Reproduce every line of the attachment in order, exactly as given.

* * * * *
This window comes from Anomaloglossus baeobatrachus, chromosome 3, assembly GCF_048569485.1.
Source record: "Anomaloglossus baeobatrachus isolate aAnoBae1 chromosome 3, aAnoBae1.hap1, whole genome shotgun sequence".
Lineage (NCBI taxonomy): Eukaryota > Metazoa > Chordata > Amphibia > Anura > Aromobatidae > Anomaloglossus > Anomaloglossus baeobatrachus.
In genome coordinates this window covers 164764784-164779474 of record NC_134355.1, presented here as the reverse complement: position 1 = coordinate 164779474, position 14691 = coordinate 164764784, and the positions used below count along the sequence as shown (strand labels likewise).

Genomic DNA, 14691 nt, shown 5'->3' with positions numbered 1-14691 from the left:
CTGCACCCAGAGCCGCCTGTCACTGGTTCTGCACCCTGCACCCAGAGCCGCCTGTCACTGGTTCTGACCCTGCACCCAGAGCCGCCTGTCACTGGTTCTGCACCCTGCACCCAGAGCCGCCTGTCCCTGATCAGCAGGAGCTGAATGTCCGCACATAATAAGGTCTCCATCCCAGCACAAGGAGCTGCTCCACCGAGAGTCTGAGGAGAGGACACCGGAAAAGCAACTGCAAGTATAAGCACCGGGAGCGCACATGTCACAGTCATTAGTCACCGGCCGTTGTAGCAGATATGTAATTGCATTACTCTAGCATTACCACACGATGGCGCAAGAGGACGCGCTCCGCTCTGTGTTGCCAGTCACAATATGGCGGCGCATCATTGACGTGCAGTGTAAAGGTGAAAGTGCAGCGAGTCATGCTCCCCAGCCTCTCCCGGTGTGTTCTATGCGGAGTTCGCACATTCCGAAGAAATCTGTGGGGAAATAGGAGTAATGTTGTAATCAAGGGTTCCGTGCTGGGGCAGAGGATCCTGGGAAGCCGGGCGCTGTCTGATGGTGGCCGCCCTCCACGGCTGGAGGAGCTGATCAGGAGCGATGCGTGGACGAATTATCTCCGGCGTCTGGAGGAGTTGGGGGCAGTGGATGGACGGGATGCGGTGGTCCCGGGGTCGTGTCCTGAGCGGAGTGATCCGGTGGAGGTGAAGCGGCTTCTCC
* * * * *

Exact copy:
This window comes from Anomaloglossus baeobatrachus, chromosome 3, assembly GCF_048569485.1.
Source record: "Anomaloglossus baeobatrachus isolate aAnoBae1 chromosome 3, aAnoBae1.hap1, whole genome shotgun sequence".
Lineage (NCBI taxonomy): Eukaryota > Metazoa > Chordata > Amphibia > Anura > Aromobatidae > Anomaloglossus > Anomaloglossus baeobatrachus.
In genome coordinates this window covers 164764784-164779474 of record NC_134355.1, presented here as the reverse complement: position 1 = coordinate 164779474, position 14691 = coordinate 164764784, and the positions used below count along the sequence as shown (strand labels likewise).

Genomic DNA, 14691 nt, shown 5'->3' with positions numbered 1-14691 from the left:
CTGCACCCAGAGCCGCCTGTCACTGGTTCTGCACCCTGCACCCAGAGCCGCCTGTCACTGGTTCTGACCCTGCACCCAGAGCCGCCTGTCACTGGTTCTGCACCCTGCACCCAGAGCCGCCTGTCCCTGATCAGCAGGAGCTGAATGTCCGCACATAATAAGGTCTCCATCCCAGCACAAGGAGCTGCTCCACCGAGAGTCTGAGGAGAGGACACCGGAAAAGCAACTGCAAGTATAAGCACCGGGAGCGCACATGTCACAGTCATTAGTCACCGGCCGTTGTAGCAGATATGTAATTGCATTACTCTAGCATTACCACACGATGGCGCAAGAGGACGCGCTCCGCTCTGTGTTGCCAGTCACAATATGGCGGCGCATCATTGACGTGCAGTGTAAAGGTGAAAGTGCAGCGAGTCATGCTCCCCAGCCTCTCCCGGTGTGTTCTATGCGGAGTTCGCACATTCCGAAGAAATCTGTGGGGAAATAGGAGTAATGTTGTAATCAAGGGTTCCGTGCTGGGGCAGAGGATCCTGGGAAGCCGGGCGCTGTCTGATGGTGGCCGCCCTCCACGGCTGGAGGAGCTGATCAGGAGCGATGCGTGGACGAATTATCTCCGGCGTCTGGAGGAGTTGGGGGCAGTGGATGGACGGGATGCGGTGGTCCCGGGGTCGTGTCCTGAGCGGAGTGATCCGGTGGAGGTGAAGCGGCTTCTCC